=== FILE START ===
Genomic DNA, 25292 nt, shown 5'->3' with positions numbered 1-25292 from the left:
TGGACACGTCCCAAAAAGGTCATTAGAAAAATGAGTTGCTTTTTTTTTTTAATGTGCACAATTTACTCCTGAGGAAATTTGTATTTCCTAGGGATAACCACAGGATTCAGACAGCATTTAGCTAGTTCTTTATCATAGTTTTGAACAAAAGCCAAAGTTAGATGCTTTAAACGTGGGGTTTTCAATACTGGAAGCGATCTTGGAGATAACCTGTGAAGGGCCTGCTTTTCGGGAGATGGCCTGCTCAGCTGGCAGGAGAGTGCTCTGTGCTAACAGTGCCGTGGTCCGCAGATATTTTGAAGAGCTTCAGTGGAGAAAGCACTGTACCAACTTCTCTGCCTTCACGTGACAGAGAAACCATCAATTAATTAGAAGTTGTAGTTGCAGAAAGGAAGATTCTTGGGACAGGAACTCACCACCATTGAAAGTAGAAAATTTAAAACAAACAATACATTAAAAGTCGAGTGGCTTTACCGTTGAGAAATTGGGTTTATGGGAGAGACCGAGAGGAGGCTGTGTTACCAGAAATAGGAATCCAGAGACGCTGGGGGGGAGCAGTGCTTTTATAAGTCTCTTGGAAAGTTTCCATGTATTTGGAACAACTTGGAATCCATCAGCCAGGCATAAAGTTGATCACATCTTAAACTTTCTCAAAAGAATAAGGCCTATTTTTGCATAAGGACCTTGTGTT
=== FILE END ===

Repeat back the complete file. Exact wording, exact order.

Genomic DNA, 25292 nt, shown 5'->3' with positions numbered 1-25292 from the left:
TGGACACGTCCCAAAAAGGTCATTAGAAAAATGAGTTGCTTTTTTTTTTTAATGTGCACAATTTACTCCTGAGGAAATTTGTATTTCCTAGGGATAACCACAGGATTCAGACAGCATTTAGCTAGTTCTTTATCATAGTTTTGAACAAAAGCCAAAGTTAGATGCTTTAAACGTGGGGTTTTCAATACTGGAAGCGATCTTGGAGATAACCTGTGAAGGGCCTGCTTTTCGGGAGATGGCCTGCTCAGCTGGCAGGAGAGTGCTCTGTGCTAACAGTGCCGTGGTCCGCAGATATTTTGAAGAGCTTCAGTGGAGAAAGCACTGTACCAACTTCTCTGCCTTCACGTGACAGAGAAACCATCAATTAATTAGAAGTTGTAGTTGCAGAAAGGAAGATTCTTGGGACAGGAACTCACCACCATTGAAAGTAGAAAATTTAAAACAAACAATACATTAAAAGTCGAGTGGCTTTACCGTTGAGAAATTGGGTTTATGGGAGAGACCGAGAGGAGGCTGTGTTACCAGAAATAGGAATCCAGAGACGCTGGGGGGGAGCAGTGCTTTTATAAGTCTCTTGGAAAGTTTCCATGTATTTGGAACAACTTGGAATCCATCAGCCAGGCATAAAGTTGATCACATCTTAAACTTTCTCAAAAGAATAAGGCCTATTTTTGCATAAGGACCTTGTGTT